How Can I Be A Different Parent Than My Parents Were?
I’M ABOUT TO HAVE MY FIRST CHILD AND I'M WORRIED THAT I WON’T BE A “FUN” PARENT.
MOLLY: This came from a reader based in Washington, DC, and she added that she wants to build a “fun, active, creative, easy-going household, not one based on strict discipline and chores.” She also mentioned that she was an only child and didn't remember “having a lot of good, creative FUN” during her childhood.
Dr. Susan Rutherford (Molly's Mom): It’s certainly common to be anxious before having that first child and to wonder about what kind of a parent you'll be.
This mom feels that her own childhood was lacking in fun experiences because of her disciplinarian parents and now she worries that she'll need to focus on the responsibility of being a parent and either she won’t have the time to play with her child or she won't be able to because she didn't have that role model in her parents.
I have to reassure her that she is now an adult and soon will even be a mother, too. This means that she is free to create her own definition of a household and is not tied to replicating the one her parents envisioned. If she wants to create a fun, active, creative environment for her kids, that is completely within her power to do so.
Awareness is always the first step when you want to change a pattern. If she's aware of what she did and didn't like about the way her own parents addressed parenting and running a household, then she can consciously choose what to emulate and what she wants to do differently with her own kids. It can help to talk this through with a spouse or a therapist in order to see things clearly without emotional filters.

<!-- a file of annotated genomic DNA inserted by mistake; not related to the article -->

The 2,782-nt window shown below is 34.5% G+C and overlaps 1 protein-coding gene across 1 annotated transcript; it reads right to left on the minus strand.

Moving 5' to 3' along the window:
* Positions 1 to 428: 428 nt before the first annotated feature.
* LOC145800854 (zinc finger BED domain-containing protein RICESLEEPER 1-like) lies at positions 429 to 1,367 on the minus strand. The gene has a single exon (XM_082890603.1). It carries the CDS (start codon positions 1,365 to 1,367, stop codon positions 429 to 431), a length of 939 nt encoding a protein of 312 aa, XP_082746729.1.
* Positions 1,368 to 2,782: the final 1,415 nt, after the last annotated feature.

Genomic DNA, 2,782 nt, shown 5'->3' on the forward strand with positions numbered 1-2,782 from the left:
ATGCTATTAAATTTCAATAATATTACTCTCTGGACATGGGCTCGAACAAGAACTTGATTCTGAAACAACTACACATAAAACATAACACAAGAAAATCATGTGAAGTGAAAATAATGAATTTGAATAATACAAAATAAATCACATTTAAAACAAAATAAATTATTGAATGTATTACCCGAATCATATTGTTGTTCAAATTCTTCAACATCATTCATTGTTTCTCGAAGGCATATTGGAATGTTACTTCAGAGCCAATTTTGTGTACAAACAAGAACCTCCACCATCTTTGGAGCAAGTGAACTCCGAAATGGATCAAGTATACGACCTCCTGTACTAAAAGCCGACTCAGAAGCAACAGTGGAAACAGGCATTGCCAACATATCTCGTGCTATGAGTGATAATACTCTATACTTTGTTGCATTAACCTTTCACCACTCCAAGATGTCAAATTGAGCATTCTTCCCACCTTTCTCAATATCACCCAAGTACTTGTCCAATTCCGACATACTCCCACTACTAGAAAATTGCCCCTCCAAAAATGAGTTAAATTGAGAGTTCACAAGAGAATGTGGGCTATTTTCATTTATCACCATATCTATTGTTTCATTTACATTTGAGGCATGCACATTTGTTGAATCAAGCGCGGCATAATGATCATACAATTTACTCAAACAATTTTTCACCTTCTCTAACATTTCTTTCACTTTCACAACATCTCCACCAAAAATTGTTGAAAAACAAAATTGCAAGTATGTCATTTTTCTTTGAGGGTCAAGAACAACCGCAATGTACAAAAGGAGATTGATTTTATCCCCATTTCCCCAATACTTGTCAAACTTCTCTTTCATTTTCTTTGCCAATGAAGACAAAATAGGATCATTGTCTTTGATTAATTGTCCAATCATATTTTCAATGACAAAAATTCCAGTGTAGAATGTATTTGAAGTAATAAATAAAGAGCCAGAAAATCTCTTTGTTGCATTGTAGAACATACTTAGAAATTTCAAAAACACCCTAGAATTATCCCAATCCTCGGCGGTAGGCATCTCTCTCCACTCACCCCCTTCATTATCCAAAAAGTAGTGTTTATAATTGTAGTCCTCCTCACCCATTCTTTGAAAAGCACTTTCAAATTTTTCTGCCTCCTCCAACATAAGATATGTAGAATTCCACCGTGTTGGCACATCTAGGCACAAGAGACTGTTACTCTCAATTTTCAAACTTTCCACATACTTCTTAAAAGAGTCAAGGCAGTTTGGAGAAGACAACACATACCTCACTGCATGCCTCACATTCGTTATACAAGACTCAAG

As for the execution of her plan, she can enjoy moments of fun and play with the baby even in the beginning when babies take a lot of work. Joining a baby group will help her meet other new mothers and see how they interact with their babies while launching her new parenting model of doing activities together with her child.
MOLLY: It seems like in my world, the dads spend more time simply playing with the kids while the moms are responsible for overseeing the day-to-day grind of chores, meals, homework...
DR. RUTHERFORD: It's true that even in our modern society many families still depend on the mother to take care of all the basic necessities while the father comes home and provides play time and entertainment for the child. Parents can work together to change this division of labor by identifying how they can share more of the chores in order to share more of the fun times.
But, this mom can also take everyday tasks and make them fun. For instance, she can....
Molly Skyar and Dr. Rutherford publish Conversations With My Mother.com, an online resource for offering practical parenting tips and psychological insight into raising kids. Dr. Rutherford is a Clinical Psychologist with a busy family practice for more than 30 years. She has degrees from Duke University, New York University, and the University of Denver.